Think about all the things that scared us when we were young. And how we 'grew out of our fears.'
Stage fright becomes grace under pressure. Shivering at the edge of the high dive becomes a love of soaring. Fear of ignorance becomes scholarship. Fear for the well-being of others leads to a lifetime of healing.
Fear of being the new kid in school becomes the ability to make friends and find common ground in new situations.
When we are children, we have no choice. We walk through our fears because we are placed in environments where there's no turning back. And then we grow out of it.
As adults, most of us come to believe that getting scared is what happens to children. Protective of our status as grown-ups, and 'those in charge,' we avoid unfamiliar situations and environments. When every situation we face is unfamiliar, there's obviously a big problem with this kind of behavior. Avoidance of fear does not equate to freedom from fear. In fact, just the opposite is true. We need to confront and embrace our fear, because it holds the key to growth, just like it did when we were children and were much more open to life's possibilities. We mistakenly believe we have grown out of our fears. The emphasis is wrong. We have grown out of our fears. Out of them, we have grown.
As adults, we cling to what's safe and familiar. We develop complex grown-up mechanisms for sheltering ourselves from the biggest fear of all, fear of the unknown. We give these mechanisms names like Money, Equity, Fame, Six Sigma, The Club, Prius, 401K, Beverly Hills and Rich Uncle Bernie.
Most Americans have had nothing to fear for so long that our greatest fear has become fearing anything at all. We pay mercenaries to destroy our fears. Imprison them. Torture them so they will never haunt us again. We bribe our fears to keep their distance. We produce massive amounts of media and drugs designed to help us believe that fear-less is the way to be. We pay good money to allay our fears about the way we smell, what we eat and whether or not we'll have an erection when our scenes call for them. We prefer the certainty of porn to the vicissitudes of love. We portray ourselves as being fear-less in battle, when we have never shot anyone other than a friend in the face with a shotgun while quail hunting from our chauffeured SUVs.
We're like zoo animals that have been eating zoo meat for so long that we have forgotten what it's like to hunt, or be hunted, when in fact, these are the most natural instincts in the world.
The fear we feel when we are thrust into a new economic environment like the one we face today is not unlike that of child in a new school. We didn't ask for this. But we're stuck with it, and there's really no way out except a kind of innocent childlike plunge into the whole fresh mess. In taking this plunge, we have every reason to be optimistic. Here's why: On the other side of our fear is the potential we cannot see or realize as long as we let our fear cloud our vision or keep us from taking action. On the other side of fear await the knowledge, connections and growth that will make our transformation not only possible, but probable.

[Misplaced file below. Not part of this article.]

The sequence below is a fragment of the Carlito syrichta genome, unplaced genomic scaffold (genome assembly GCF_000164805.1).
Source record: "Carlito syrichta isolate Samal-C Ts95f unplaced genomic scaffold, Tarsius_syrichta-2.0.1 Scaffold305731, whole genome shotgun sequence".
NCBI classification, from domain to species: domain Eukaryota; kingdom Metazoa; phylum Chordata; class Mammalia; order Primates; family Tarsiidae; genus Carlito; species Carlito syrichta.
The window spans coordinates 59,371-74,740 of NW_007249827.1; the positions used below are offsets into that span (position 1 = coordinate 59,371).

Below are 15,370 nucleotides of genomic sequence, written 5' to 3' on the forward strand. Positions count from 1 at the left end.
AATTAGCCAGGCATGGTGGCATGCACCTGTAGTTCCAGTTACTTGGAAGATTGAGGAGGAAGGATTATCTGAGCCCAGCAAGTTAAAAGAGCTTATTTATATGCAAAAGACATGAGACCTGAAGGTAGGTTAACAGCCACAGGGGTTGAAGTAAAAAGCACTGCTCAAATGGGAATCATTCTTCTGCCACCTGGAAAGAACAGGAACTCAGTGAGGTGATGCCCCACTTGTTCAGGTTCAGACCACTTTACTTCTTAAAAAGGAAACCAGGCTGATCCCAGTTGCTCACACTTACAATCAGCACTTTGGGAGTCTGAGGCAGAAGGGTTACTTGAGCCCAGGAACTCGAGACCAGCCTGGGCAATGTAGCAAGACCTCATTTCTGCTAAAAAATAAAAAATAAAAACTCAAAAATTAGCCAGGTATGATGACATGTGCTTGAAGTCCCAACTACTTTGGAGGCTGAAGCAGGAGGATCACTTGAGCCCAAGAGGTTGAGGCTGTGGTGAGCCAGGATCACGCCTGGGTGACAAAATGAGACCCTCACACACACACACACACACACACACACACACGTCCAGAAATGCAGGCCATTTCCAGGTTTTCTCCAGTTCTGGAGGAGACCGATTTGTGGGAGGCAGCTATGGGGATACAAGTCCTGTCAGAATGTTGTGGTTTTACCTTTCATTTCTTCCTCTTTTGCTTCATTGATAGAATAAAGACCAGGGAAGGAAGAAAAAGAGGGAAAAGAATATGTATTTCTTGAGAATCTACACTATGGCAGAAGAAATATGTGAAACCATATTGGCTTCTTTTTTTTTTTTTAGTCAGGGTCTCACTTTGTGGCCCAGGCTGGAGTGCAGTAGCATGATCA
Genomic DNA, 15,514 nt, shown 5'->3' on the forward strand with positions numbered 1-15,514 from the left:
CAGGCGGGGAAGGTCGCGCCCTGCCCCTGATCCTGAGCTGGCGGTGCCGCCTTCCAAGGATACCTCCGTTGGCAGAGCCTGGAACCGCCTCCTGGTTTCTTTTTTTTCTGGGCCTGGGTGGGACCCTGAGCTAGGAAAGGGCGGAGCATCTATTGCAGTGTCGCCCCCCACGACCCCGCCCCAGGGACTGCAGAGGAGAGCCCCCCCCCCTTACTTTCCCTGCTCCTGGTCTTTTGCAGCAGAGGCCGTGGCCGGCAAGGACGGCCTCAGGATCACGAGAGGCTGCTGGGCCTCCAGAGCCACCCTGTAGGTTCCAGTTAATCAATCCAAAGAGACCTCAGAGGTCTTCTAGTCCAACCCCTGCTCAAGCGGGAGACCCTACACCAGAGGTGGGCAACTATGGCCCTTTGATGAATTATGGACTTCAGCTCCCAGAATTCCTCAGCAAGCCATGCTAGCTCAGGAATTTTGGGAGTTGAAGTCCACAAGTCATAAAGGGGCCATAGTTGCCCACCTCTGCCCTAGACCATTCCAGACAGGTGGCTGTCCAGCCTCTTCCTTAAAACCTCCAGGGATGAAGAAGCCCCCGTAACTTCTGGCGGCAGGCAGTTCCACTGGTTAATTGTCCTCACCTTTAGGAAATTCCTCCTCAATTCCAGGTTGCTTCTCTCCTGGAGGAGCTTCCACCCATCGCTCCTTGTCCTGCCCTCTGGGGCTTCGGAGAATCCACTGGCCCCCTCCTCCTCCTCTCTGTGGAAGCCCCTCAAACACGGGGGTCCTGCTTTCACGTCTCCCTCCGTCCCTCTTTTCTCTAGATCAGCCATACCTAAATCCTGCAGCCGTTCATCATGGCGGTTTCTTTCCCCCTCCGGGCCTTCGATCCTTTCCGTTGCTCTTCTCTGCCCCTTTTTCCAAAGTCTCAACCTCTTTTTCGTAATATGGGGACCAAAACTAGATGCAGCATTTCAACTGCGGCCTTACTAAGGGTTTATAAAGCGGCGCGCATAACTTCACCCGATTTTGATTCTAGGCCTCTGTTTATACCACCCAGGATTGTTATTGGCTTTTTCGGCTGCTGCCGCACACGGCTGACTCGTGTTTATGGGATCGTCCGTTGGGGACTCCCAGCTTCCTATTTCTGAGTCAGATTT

If we lean into our fears instead of away from them, we have the ability to turn them into productive action, just the way we did when we were children.
Fear fuels us. We can work longer and harder at a problem than when we're cozy and un-threatened.
Fear gets us 'out of our heads'. We don't spend as much time talking or thinking about taking action. We take it.
Fear creates focus. When we confront our fears we focus on the problem at hand. Flight is all about confusion and mal-formation. Facing our fear, by contrast, sharpens our thinking and the performance of our team. Immediately in the wake of 9/11, when all was unknown, Rudy Giuliani faced his fears. Bush and Cheney fled from theirs. Who was more productive?
In December, I attended a forum at the University of Southern California where Ted Turner spoke to business and communications students. In a answering a question from the moderator, Turner made the following observation: "I don't know what's coming. No one does. But I know this. It's going to be an adventure, and I intend to participate in it." Ted Turner didn't get where he is today by hiding from his fears. He got there by taking action in spite of them, by turning his tilt with the unknown into an adventure.
There is a saying in improvisation, attributed to the legendary improv teacher Del Close: Follow the fear. He didn't just say this to neophyte improvisers afraid of performing without a script. Del taught the best there was. Bill Murray, John Belushi, Tina Fey, Gilda Radner, Mike Myers - his former students are the improv hall of fame. What he said is that you can use your fear as a kind of divining rod. Do what makes you uneasy, he taught. Do the thing that scares you most. There, Close told his students, you will discover new worlds. It is a reminder we all can use these days. Follow the fear. Out of it, we will grow.
Mike Bonifer is the author of GameChangers - Improvisation for Business in the Networked World and the founder of GameChangers, LLC, a business learning company. His website is www.gamechangers.com.
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